An Inside Game, Already Afoot

State Sen. Dan Patrick, R-Houston, speaks to an aide on the Senate floor on May 16, 2011.
State Sen. Dan Patrick, R-Houston, speaks to an aide on the Senate floor on May 16, 2011.

The political armies in Texas are assembling for a battle more than a year away.

The possibility of five or more new Republican senators in 2013 opens a tactical door for conservatives who'd like to gain control of the Legislature.

The House and Senate are already overwhelmingly Republican, but Texas is effectively a one-party state. This isn't about Republicans and Democrats — it's about Republicans and Republicans.

The State Republican Executive Committee, egged on by Houston Sen. Dan Patrick and others, passed a resolution last weekend saying the GOP Caucus in the Senate ought to pick the next lieutenant governor. That's an if-if deal. If Lt. Gov. David Dewhurst wins the U.S. Senate seat he's after or if Gov. Rick Perry moves on and Dewhurst moves up, or both, the Senate picks their successors.

The question is, which Senate? The one that's in office right now, including departing members like Chris Harris, Mike Jackson, Steve Ogden, and Florence Shapiro? Or the one that takes office in January 2013, with their replacements and possibly others? If the lines aren't redrawn, Sen. Wendy Davis, D-Fort Worth, has a difficult reelection bid in front of her. And there could be other senators wearing parachutes, opting against reelection.

The timing question could determine the outcome. Federal lawmakers are sworn in before state lawmakers. Dewhurst, becoming a U.S. Senator, would probably resign his state office before the new senators here have taken the oath. The current Senate would assemble — just as they did when George W. Bush moved up — to hold an election.

That winner would become lieutenant governor, and if Perry moved on, governor. A second Senate vote would select the new lieutenant governor.

It would make for a weirdest holiday season since 2000.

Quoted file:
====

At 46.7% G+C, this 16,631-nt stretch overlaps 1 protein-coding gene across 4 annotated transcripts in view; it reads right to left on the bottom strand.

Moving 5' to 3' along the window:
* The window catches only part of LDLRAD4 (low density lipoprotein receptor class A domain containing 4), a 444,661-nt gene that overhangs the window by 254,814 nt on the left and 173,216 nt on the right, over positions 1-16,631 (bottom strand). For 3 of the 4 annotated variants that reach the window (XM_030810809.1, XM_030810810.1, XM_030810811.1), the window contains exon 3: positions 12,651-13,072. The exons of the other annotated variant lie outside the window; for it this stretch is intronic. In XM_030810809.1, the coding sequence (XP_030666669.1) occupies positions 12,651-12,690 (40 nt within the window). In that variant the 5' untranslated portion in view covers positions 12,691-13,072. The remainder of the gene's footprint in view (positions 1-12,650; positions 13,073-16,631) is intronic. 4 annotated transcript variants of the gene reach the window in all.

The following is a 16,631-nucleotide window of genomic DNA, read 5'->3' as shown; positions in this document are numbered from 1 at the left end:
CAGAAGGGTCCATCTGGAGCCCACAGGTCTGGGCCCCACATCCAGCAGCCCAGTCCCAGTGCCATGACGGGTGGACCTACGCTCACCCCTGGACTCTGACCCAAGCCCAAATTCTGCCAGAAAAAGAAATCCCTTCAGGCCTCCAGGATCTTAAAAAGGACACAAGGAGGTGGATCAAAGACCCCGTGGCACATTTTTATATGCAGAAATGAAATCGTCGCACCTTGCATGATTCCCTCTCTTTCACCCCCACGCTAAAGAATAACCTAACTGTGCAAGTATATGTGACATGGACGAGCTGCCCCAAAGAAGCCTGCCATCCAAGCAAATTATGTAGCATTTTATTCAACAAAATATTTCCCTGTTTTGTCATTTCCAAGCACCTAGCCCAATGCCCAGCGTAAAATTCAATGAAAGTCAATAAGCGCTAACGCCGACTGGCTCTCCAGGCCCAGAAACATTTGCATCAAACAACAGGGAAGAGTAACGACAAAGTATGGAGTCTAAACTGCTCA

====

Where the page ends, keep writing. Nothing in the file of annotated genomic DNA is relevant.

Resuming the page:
Patrick is counting noses among the Republicans, talking about electing a Dewhurst replacement without input from the Democrats. Now he's got the SREC on his side, and third-party groups — the folks who made the race for House speaker so interesting last December and January — are prodding their email lists in the same direction.

It's like a South American deal, without the bullets. If you want to take over the Texas government, elect a handful of Republicans — just a handful, but they've got to be Republicans — who come closest to sharing your views. If you're on the conservative side, get people who'll elect a conservative from within the GOP caucus and then will enforce that caucus choice when the vote goes to the full Senate.

Or go the other way: Vote for Republicans who can, with some of the Democrats, form a bipartisan coalition. It takes 16 votes to win in the full Senate, and just 11 to win in the Caucus.

And maybe they'll get lucky: If Perry and Dewhurst both win tickets to Washington, the schemers in the Senate could elect both of their replacements.

The opposition couldn't beat House Speaker Joe Straus at the beginning of the legislative session early this year, and he has fortified his position. But they learned something about how it's done. One chore is to elect the voters they want. That's just ahead, in the party primaries in March. Another is to rig the rules to make sure they've got a winning majority if and when the opportunity appears.

That's more than a year away, but they're already working on the foundation.